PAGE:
By 1991 the Nintendo Entertainment System had become the center of my entertainment universe. I had a closet full of old Nintendo Power magazines, had slept on the Super Mario bedsheets, carried notebooks and folders with Link on them to school, and consumed my share of snacks shaped like famous Nintendo characters. One afternoon my Dad and I were out running errands, and somewhere while driving from one store to the next we started talking about the future of video games.
Now, this wasn't a very deep conversation. We weren't talking about how someday in the future we'll all be waving controllers around in front of a sensor bar and downloading optional levels to store on a hard drive. Instead we were talking about video games and how, someday, they might be able to teach as well as entertain. Now, even by this point there had been edutainment titles. My elementary school was loaded with Apple IIe machines that taught spelling and math skills, and my own Commodore 64 at home was used for learning as well as fun. But the issue at hand was about the actual NES itself and how, according to my father, it had no educational value. His opinion was that it would never be able to teach anything of value. I countered that not only could it teach, but there were already games to do so. We went back and forth on this for a while, and eventually he proposed a bet. If I could prove that there were educational NES games, he'd buy me the game of my choice.
Now, everyone should know never to make a bet with a child. Dangle a free video game in front of a child (especially myself at age ten) as a prize and you will lose that bet. Sure enough, once we returned home I plunged into my Nintendo Power archive and pulled out the proof of educational gaming: the Miracle piano developed by Software Toolworks. The magazine had recently published a small feature on a piano keyboard that could be connected to the NES and a special game pak that actually taught people how to play the piano. The Miracle was a very specialized piece of equipment, certainly, and you wouldn't find it in your local store, but that didn't matter in the terms of the bet. I presented the article to Dad, he read it, and then admitted defeat. The next time we went to the store, he'd buy me the game of my choice.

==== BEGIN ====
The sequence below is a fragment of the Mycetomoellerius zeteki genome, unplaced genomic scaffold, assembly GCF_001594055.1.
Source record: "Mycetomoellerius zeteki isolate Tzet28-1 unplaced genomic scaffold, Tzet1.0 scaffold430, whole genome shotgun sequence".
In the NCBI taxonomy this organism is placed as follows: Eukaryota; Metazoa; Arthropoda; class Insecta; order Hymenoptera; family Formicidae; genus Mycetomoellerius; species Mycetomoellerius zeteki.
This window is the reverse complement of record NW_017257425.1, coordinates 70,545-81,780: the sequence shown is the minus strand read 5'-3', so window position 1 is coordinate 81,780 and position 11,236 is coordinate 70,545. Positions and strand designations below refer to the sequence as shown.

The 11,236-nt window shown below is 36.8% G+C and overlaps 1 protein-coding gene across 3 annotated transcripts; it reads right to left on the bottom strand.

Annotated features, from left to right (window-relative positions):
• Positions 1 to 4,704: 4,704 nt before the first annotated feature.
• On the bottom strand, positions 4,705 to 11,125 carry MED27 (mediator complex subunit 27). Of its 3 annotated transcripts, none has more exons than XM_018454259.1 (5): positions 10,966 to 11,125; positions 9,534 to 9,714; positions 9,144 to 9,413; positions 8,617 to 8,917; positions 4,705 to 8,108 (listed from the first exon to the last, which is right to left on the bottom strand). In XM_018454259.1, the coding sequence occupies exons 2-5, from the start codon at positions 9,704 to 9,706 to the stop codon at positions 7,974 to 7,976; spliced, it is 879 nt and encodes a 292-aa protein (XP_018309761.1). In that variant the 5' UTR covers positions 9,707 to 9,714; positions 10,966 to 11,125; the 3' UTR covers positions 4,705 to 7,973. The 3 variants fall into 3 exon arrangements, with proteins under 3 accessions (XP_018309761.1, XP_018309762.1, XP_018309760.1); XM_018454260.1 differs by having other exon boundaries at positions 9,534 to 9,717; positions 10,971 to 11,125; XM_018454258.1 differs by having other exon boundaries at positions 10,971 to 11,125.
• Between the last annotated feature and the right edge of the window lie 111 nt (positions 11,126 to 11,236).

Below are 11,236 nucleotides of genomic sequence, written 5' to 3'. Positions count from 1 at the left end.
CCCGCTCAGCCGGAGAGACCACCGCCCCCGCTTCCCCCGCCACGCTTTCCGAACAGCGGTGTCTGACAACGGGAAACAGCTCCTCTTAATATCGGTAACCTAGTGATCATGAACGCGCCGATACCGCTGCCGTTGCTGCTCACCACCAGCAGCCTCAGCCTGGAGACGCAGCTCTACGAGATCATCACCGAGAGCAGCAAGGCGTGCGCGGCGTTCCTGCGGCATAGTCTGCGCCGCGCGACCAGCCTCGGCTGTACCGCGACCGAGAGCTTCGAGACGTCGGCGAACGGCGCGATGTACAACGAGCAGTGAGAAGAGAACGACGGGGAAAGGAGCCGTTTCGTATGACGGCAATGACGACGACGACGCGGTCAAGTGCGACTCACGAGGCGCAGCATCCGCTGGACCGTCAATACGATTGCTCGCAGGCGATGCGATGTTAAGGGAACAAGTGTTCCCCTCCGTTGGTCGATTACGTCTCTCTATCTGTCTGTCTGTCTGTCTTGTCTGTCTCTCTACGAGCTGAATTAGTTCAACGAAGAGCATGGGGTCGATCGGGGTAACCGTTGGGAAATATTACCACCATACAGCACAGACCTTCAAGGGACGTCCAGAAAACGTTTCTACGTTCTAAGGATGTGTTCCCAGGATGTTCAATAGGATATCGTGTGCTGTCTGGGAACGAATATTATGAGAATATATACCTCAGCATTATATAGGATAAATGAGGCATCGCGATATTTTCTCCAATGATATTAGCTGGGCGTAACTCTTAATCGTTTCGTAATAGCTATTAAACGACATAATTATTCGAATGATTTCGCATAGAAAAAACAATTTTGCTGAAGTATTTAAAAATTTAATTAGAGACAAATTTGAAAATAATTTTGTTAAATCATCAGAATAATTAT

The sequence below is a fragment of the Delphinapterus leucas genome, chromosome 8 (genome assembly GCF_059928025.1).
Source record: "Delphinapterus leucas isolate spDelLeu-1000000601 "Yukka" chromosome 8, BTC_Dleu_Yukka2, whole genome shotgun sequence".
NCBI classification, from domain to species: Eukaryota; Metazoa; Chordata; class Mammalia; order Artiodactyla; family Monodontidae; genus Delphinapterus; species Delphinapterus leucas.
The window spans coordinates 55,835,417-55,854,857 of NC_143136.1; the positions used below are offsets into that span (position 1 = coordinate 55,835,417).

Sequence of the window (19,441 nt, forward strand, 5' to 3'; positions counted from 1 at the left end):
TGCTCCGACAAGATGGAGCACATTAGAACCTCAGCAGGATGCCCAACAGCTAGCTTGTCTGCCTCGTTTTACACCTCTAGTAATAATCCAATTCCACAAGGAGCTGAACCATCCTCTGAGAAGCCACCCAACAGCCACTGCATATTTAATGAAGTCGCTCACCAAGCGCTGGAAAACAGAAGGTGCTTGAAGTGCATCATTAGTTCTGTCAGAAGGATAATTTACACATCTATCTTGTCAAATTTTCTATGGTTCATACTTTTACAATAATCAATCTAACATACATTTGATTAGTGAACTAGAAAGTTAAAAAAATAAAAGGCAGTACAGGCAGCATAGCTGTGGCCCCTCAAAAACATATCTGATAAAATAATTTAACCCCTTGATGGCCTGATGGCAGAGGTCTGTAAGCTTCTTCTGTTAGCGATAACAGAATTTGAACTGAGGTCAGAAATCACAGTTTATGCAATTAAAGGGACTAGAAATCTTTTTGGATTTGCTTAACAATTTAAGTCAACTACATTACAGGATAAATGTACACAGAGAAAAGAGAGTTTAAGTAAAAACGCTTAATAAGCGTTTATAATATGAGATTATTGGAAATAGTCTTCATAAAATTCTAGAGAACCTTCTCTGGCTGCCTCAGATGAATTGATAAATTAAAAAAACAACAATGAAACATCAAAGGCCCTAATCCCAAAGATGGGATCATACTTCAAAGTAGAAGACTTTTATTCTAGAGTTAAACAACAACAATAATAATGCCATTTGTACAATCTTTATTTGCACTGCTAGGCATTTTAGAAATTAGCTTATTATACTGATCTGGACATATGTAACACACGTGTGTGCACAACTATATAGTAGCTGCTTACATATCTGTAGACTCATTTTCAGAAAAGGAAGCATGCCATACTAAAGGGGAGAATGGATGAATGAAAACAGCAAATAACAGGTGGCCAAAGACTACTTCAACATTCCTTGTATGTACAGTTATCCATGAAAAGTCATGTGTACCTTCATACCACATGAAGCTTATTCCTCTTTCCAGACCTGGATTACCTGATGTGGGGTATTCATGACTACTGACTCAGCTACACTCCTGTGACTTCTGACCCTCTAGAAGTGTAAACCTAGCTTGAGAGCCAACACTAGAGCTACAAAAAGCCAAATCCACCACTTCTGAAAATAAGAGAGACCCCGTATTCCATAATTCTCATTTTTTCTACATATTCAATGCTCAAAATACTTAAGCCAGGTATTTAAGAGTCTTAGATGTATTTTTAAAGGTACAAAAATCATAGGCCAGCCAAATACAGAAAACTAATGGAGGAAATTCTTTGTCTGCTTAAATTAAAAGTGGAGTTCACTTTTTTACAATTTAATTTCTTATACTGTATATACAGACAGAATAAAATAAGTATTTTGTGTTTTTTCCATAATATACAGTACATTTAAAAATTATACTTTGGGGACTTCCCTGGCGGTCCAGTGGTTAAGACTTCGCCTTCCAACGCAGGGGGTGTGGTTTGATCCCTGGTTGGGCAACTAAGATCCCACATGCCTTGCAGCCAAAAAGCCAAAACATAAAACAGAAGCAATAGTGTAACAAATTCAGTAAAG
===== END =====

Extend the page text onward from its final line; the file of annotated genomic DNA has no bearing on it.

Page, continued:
While Nintendo was the center of my universe, one of the non-gaming characters in orbit at the time was Disney's Darkwing Duck, an animated spoof of superhero characters that pit the egotistical Darkwing against a variety of comical Batmanesque villans such as Megavolt, Liquidator, Dr. Bushroot, Quackerjack, and F.O.W.L agent Steelbeak. Capcom had just released a NES game based on the cartoon, so it was obvious which game I snatched from the display case on the next trip to Wal-Mart. The game, while fun, turned out to be woefully short. After just seven levels the game came to an abrupt end, and while it doesn't see much replay these days in my home, it still reminds me of one of the times that I outsmarted my father. Thanks again, Dad!